Spinal Cord Stroke
Blerim Bauta was, by his own account, a pretty typical student at Boswell High School. He enjoyed playing basketball, hanging out with friends and, as a junior, was already looking forward to graduation. All that changed when Blerim was diagnosed with an aortic aneurysm – an abnormal bulge in his aorta, the large artery that carries blood from the heart through the chest and torso.
Blerim underwent open-heart surgery to successfully repair his aorta, but there were complications. He lost a lot of blood during the procedure and that led to a stroke in his spinal cord. The stroke caused kidney failure, nerve damage and also left Blerim paralyzed in his left arm and in both legs.
At just 16 years old, Blerim was facing more challenges than a lot of people see in a lifetime. “I couldn’t move...I was unable to walk, stand or even sit up. I had problems with my speech because my vocal cords were damaged. I needed help to shower and get dressed, and I had to be catheterized. I had to be positioned every two hours to avoid developing what they call pressure wounds.”
Blerim underwent inpatient rehabilitation at Cook’s Children's Hospital in Fort Worth where he would begin the long road to recovery. He worked hard to build his core strength, improve his speech and gain the skills and strategies to perform basic activities of daily living (ADLs), including self-care. As he continued to progress, his doctors agreed it was time for Blerim to advance his treatment and recommended the Day Neuro Program at Baylor Scott & White Institute for Rehabilitation (BSWIR) – Fort Worth.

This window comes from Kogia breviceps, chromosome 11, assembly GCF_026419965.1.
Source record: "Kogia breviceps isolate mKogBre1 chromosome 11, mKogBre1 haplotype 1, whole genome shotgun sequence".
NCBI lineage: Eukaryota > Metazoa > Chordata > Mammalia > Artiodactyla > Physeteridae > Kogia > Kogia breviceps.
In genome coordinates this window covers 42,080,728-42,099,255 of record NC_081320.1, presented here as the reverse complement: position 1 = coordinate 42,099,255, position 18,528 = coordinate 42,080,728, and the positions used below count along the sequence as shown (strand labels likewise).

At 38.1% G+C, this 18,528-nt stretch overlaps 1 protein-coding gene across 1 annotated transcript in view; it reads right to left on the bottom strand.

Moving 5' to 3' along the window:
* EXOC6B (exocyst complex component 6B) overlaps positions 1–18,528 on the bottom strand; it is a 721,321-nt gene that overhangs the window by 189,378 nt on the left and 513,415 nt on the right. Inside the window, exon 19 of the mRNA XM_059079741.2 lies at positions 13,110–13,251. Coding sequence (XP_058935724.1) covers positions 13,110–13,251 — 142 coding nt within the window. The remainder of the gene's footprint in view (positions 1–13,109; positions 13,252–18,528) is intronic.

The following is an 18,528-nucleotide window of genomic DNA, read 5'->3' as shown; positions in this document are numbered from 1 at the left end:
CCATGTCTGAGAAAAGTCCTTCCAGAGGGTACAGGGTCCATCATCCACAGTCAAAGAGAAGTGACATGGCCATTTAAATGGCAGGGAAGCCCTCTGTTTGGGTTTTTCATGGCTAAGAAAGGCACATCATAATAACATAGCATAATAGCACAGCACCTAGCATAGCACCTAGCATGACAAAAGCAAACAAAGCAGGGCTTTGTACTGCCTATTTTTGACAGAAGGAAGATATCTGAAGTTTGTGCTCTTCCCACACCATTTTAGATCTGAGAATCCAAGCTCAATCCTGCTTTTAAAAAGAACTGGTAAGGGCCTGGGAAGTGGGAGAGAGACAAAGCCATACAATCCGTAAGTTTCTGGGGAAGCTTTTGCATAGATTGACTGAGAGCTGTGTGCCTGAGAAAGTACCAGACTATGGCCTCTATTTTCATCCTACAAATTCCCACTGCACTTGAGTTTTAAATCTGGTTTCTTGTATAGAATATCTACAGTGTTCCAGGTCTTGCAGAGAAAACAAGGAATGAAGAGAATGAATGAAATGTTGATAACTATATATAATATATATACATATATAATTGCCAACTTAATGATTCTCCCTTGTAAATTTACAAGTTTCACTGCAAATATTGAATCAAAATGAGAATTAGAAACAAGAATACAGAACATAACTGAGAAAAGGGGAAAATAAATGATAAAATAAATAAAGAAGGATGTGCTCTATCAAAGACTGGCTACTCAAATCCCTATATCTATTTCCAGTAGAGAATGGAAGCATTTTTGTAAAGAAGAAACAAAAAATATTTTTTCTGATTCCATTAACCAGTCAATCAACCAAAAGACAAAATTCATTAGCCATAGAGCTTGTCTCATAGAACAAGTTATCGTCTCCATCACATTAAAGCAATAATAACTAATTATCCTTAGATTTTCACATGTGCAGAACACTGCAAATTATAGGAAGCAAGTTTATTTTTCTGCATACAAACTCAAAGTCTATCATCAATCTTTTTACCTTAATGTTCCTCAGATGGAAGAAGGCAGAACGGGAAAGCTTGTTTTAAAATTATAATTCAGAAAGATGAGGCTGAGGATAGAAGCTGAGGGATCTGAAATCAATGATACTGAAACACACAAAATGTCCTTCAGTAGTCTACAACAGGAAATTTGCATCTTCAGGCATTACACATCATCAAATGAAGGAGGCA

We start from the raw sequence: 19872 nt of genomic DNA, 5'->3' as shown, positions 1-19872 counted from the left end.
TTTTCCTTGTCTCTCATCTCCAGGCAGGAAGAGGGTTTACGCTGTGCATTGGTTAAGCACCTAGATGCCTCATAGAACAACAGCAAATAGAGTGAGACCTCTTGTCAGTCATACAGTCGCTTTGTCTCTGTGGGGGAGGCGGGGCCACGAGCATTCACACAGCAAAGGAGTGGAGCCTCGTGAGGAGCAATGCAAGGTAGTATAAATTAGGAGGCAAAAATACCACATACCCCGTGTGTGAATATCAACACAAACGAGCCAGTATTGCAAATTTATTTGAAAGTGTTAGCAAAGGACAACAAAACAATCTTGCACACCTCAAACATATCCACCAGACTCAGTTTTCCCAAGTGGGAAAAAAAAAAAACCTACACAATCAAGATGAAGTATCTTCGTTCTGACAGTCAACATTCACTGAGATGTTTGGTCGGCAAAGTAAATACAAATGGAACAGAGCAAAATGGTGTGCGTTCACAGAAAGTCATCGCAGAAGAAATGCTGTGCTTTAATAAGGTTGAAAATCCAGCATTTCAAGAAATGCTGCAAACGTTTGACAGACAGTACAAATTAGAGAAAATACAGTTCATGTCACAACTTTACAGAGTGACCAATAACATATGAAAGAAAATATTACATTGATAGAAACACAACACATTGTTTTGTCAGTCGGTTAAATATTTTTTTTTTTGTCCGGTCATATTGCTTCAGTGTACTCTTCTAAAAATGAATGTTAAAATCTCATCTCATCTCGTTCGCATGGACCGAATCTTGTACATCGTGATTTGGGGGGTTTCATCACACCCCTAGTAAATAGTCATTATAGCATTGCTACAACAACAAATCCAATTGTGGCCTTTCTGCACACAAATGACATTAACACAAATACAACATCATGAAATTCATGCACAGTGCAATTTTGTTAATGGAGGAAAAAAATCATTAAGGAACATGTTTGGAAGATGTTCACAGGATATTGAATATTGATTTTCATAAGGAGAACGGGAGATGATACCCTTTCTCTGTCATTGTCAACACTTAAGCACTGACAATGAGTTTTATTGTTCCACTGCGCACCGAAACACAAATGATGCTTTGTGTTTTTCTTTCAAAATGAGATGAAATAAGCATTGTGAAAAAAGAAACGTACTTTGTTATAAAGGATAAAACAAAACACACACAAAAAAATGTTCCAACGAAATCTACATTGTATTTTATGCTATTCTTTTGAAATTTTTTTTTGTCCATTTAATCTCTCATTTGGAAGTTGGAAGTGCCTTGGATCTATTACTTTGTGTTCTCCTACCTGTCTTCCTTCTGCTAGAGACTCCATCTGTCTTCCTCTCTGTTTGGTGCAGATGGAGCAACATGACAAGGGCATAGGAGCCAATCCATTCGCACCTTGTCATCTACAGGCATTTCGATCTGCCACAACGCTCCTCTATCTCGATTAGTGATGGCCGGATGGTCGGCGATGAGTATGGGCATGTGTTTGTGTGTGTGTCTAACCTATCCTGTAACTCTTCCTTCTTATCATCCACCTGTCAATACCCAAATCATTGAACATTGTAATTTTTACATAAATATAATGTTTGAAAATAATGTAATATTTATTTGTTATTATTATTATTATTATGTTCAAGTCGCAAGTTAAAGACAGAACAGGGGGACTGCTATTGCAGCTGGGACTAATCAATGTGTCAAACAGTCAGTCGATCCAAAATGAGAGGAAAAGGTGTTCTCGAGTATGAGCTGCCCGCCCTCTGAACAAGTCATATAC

From day one, Blerim had clear goals: “I wanted to be able to stand for extended periods of time, walk with a rolling walker or a cane and perform all my ADL’s without any assistance.” Blerim, who was keeping up with his studies, added that his ultimate goal was “to be able to walk across the stage at my high school graduation on my own.”
In the Day Neuro Program, Blerim made amazing strides – literally. His physical therapist provided strengthening, balance and gait training exercises that helped Blerim quickly progress from a wheelchair to a rolling walker to a four-wheel walker and eventually to just a four-prong cane. Among his favorite therapies was electrical stimulation, a technique that sends an electrical current into the muscles to promote movement. Similarly, through intense occupational therapy, Blerim developed strength, skills and strategies to be independent in his daily activities and learned to adapt certain tasks to his abilities. He was even able to return to driving.
He credits his recovery to constant support of his family and his BSWIR team, who “pushed me to work hard and kept me motivated on the hard days. They never let me give up.”
A year and a half after his ordeal began, Blerim was able to graduate with his class, proudly walking across the stage on his own to accept his diploma. When asked what advice he might offer, Blermin said, “Work hard, never give up and you will see the results.”